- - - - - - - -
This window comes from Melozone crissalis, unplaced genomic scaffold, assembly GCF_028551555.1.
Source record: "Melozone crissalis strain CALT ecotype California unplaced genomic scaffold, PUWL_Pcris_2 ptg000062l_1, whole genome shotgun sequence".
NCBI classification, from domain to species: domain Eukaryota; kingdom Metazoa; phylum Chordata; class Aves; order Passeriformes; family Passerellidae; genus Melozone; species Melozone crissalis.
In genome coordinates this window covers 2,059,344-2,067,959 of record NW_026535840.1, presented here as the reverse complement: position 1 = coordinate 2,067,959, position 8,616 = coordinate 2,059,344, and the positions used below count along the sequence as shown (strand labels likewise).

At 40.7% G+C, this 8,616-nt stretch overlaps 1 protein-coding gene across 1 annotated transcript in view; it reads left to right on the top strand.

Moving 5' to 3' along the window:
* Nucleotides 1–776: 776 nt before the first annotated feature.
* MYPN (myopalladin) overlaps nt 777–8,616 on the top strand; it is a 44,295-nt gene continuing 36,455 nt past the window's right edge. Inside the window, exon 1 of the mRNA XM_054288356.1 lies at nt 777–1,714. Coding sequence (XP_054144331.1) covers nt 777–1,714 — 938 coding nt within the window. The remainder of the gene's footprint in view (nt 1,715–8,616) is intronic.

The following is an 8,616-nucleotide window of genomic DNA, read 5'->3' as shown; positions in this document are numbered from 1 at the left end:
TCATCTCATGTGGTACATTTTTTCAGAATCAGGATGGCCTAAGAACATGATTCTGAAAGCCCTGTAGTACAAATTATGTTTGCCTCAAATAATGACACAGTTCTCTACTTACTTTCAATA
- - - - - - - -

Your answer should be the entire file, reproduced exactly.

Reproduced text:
This window comes from Melozone crissalis, unplaced genomic scaffold, assembly GCF_028551555.1.
Source record: "Melozone crissalis strain CALT ecotype California unplaced genomic scaffold, PUWL_Pcris_2 ptg000062l_1, whole genome shotgun sequence".
NCBI classification, from domain to species: domain Eukaryota; kingdom Metazoa; phylum Chordata; class Aves; order Passeriformes; family Passerellidae; genus Melozone; species Melozone crissalis.
In genome coordinates this window covers 2,059,344-2,067,959 of record NW_026535840.1, presented here as the reverse complement: position 1 = coordinate 2,067,959, position 8,616 = coordinate 2,059,344, and the positions used below count along the sequence as shown (strand labels likewise).

At 40.7% G+C, this 8,616-nt stretch overlaps 1 protein-coding gene across 1 annotated transcript in view; it reads left to right on the top strand.

Moving 5' to 3' along the window:
* Nucleotides 1–776: 776 nt before the first annotated feature.
* MYPN (myopalladin) overlaps nt 777–8,616 on the top strand; it is a 44,295-nt gene continuing 36,455 nt past the window's right edge. Inside the window, exon 1 of the mRNA XM_054288356.1 lies at nt 777–1,714. Coding sequence (XP_054144331.1) covers nt 777–1,714 — 938 coding nt within the window. The remainder of the gene's footprint in view (nt 1,715–8,616) is intronic.

The following is an 8,616-nucleotide window of genomic DNA, read 5'->3' as shown; positions in this document are numbered from 1 at the left end:
TCATCTCATGTGGTACATTTTTTCAGAATCAGGATGGCCTAAGAACATGATTCTGAAAGCCCTGTAGTACAAATTATGTTTGCCTCAAATAATGACACAGTTCTCTACTTACTTTCAATA